As an ecologist, I’m not supposed to be partial to any one particular plant; as a scientist it is unseemly to hail a plant’s magic or mystery. But when it comes to Hammemelis virginiana, our own native witch-hazel, I am helpless. I love the plant and am awed by the lure of its lore.
There is plenty of legend about witch-hazel.
Rumors of magic properties and tales of uncanny predictive powers follow it’s name through history, particularly along the Atlantic coastline. We have seen it arch like a dancer over the creek edge, the zig-zag pattern of its branches catching small streams of light in the dark understory of a hemlock forest. We have heard the singular popping of its year old seeds rustling the leaves after being propelled so many feet through the understory (dispersal at its finest!). We start looking every year around late September for those long yellow petals to curl back suggestively, unleashing that clean, lemony scent that attracts the very few pollinators still searching for nectar this time of year. What other species dares to have such boldness?
And if none of these descriptions bring this plant to mind, there is one more that surely jars our memory: that old bottle sitting in the back of our grandmother’s medicine cabinet…
Many people know witch-hazel (Hamamelis virginiana) as a bottled astringent – not realizing that it is a native shrub. Traditional and modern medicinal uses abound - extracts from the leaves, twigs, and bark are commonly used to reduce inflammation, stop bleeding, cleanse and tone the skin, soothe sunburn, diaper rash, bug bites, rashes and more.
It is said that the name witch-hazel is derived from “wicke hazel,” wicke being the early Anglo-Saxon word for bend. Early settlers believed that the plant could help them locate underground springs. Dowsers (water finders) used forked witch hazel branches growing in a north-south orientation to create the divining rods they used for “water witching.” When they held the forked stick by the tines, it is said that the stick would bend in the presence of an underground water source.
So perhaps the name arose because those early settlers, moved by the way this plant made holy arches over the water. Another theory of the name witch-hazel is related to the sound of the expelled seeds hitting the dry leaves of the forest floor – an eerie sound that sparked whispers of witchcraft being practiced in the dark woods from the Autumnal equinox to Halloween. Still another possible etymology could be related to the witch-hazel leaf gall aphid (Hormaphis hamamelidis). These aphids, when chewing on the leaves, secrete chemicals that lead to the formation of cone-like galls that resemble witches hats. Its Latin genus name, Hamamelis means “together with fruit” because tree supports many phenophases (life cycle stages) all at once--flowers, newly ripened fruits from the previous year, old seed-pods from two years before and leaf buds for next year’s growth.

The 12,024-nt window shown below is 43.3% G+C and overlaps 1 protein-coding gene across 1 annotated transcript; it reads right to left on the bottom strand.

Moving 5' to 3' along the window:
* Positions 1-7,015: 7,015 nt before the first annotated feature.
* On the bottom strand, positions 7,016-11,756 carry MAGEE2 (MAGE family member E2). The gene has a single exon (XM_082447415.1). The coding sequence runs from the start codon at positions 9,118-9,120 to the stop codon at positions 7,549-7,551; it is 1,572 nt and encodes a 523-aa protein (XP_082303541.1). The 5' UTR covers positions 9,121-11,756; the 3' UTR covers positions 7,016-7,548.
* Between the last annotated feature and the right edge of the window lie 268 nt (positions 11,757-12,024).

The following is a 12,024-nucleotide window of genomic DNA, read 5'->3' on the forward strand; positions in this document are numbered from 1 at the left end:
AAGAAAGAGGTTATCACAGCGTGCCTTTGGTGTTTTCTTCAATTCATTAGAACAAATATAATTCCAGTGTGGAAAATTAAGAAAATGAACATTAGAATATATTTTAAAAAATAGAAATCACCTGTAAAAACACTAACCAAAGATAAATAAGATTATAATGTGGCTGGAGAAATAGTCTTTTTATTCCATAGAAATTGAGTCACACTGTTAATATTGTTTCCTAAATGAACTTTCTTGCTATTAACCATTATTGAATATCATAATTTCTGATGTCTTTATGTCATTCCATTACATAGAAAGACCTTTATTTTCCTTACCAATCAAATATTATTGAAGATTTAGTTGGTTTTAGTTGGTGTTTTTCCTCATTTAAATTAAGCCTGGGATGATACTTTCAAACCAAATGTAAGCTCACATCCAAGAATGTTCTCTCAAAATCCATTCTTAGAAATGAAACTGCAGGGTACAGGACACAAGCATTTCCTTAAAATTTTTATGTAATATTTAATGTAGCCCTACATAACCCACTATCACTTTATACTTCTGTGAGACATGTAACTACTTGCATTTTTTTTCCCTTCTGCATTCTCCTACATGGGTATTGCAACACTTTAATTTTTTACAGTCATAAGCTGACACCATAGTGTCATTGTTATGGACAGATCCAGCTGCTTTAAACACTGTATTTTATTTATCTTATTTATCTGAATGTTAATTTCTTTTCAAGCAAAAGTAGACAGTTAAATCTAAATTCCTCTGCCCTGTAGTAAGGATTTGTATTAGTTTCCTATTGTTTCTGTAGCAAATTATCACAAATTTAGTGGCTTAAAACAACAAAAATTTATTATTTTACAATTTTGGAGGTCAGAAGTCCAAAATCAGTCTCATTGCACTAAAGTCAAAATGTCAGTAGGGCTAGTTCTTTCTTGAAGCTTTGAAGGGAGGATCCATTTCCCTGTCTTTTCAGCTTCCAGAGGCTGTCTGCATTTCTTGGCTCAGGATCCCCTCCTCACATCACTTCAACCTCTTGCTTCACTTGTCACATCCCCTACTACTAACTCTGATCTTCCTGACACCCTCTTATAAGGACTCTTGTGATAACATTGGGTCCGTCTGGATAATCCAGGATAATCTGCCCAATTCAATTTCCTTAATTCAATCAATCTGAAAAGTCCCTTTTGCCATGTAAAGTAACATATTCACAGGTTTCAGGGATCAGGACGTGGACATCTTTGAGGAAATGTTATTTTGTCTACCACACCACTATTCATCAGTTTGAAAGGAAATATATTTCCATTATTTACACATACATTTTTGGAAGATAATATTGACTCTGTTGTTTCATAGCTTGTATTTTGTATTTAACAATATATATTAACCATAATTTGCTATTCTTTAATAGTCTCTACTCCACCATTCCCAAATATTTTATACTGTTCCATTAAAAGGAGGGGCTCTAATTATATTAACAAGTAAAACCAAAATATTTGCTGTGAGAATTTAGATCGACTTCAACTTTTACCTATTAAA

Such abundance and mystery extends to the witch–hazel’s core sexual identity. It turns out that each blossom of the witch-hazel resourcefully contains both sets of reproductive organs (functionally monoecious), but acts as either a male (producing pollen only) or female (producing fruit only), as needed. This plant is not self fertile, so it depends upon pollinators to visit for cross-fertilization to occur. And yet, unhurried and apparently indifferent to the approach of winter, witch-hazel expends enormous amounts of energy putting out blossoms through December and sometimes beyond (blossoms that survive being encased in ice!). The main pollinators in the earlier part of the fall are mainly flies and small bees, with occasional ants and beetles. Winter moths have been reported to be seen visiting the flowers through Fall and Winter, but all in all, the plant’s reproductive strategy – particularly regarding its flowering phenology - remains a bit of a mystery.
The most thorough experimenters postulated that it may have evolved a fall-flowering schedule to avoid competition for pollinators with North America's only other native witch-hazel, the spring-blooming Hamamelis vernalis. But this strategy does not appear to be all that effective anyway as fruit set is extremely low - less than one percent! If the flower is pollinated, fertilization of the seed doesn’t occur until spring. The fruit then develops very slowly during the summer and only becomes ready to pop as flowers begin to open in the fall. Each fruit (a hard, fuzzy, tan-colored capsule) carries only one or two dark, shiny seeds. If left undisturbed on the forest floor after popping, the seeds will germinate two years after dispersal. It is indeed a wonder then that this plant continues to persist as an understory shrub in the Eastern woodland.
Magical lore aside, there are enough good reasons to marvel at this plant to the point of awe. May we all be lucky enough to cross paths this Fall with a witch hazel!
Witch-hazel is one of NYPP’s focal phenology monitoring species. It is observed at multiple locations across the 25 NYPP monitoring sites. To see the species profile for witch-hazel click here. For more information of the reproductive biology of witch-hazel click here.